Project could boost students' math


POSTED: Monday, August 24, 2009

Several math aficionados hope to spark the same passion they have for problem-solving in public school students through a project called the School and University Partnership for Educational Renewal in Mathematics, or SUPER-M.

“;This will have a significant impact on math education for the state,”; said Monique Chyba, a University of Hawaii associate mathematics professor and lead principal investigator of the project.

UH-Manoa research mathematicians will work with public school teachers to help their students improve their math skills and better understand how math is used every day.

For instance, the UH math wizzes plan to ease students' frustrations and explain math with activities such as robotics, where students can learn how to calculate the diameter of wheels and how it correlates to distance. Math can also be incorporated into painting and gardening.

More than 20 people, including math professors, elementary and intermediate public school teachers and research mathematicians, attended the project's two-day workshop Friday and Saturday at UH.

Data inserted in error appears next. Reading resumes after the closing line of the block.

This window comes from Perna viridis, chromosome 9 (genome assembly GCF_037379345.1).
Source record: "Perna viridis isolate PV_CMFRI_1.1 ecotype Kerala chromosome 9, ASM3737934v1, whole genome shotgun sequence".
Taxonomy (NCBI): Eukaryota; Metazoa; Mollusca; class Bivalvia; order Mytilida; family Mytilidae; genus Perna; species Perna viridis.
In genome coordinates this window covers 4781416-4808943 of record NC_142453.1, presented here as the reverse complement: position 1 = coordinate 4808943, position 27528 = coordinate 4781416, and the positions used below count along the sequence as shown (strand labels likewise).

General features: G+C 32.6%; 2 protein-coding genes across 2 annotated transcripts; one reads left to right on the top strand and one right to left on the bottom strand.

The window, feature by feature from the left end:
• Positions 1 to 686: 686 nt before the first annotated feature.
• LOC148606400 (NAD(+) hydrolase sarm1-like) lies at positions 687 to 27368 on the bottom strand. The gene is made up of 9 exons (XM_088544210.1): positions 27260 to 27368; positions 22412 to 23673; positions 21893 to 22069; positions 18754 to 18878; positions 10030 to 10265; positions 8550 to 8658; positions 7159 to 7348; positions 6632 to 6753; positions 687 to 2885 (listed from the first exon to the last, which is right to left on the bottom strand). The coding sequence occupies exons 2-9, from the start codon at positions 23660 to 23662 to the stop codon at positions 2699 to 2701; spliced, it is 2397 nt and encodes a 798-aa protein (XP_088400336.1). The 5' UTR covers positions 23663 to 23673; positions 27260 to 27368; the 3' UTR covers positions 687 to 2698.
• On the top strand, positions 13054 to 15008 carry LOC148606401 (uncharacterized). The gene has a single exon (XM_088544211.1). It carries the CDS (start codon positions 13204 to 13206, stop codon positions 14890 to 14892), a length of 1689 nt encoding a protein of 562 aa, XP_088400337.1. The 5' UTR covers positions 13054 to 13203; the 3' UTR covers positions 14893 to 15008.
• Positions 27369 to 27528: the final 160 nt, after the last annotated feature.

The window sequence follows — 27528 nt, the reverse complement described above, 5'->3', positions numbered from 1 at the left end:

A team of UH math professors was awarded a $2.7 million grant by the National Science Foundation to allow graduate students to bring their knowledge to K-12 students in the state.

The grant will be used for fellowships over a five-year period, assigning graduate students in math to K-12 mathematics teachers in public schools. A group of fellows will be selected each year to help students' performance, especially economically disadvantaged students.

An evaluator will then find out from fellows and public school teachers how the project is benefiting students.

Another goal of the project is to help the graduate students interpret their extensive knowledge of math to students.

Six fellows with backgrounds in math, engineering, technology and science were selected to be the first cohort to work with teachers from public schools on Oahu, Maui and the Big Island.

Science teacher Stephanie Kamakeeaina of Lokelani Intermediate School on Maui, who also teaches a math class, said she hopes her school's math test scores will improve through her partnership with fellow Marisa Billington.

“;We have the passion for it, and hopefully they will share some of that,”; said Billington.

The other fellows are Austin Anderson, Tristan Holmes, Hye Kim, John Marriott and Jean Verette.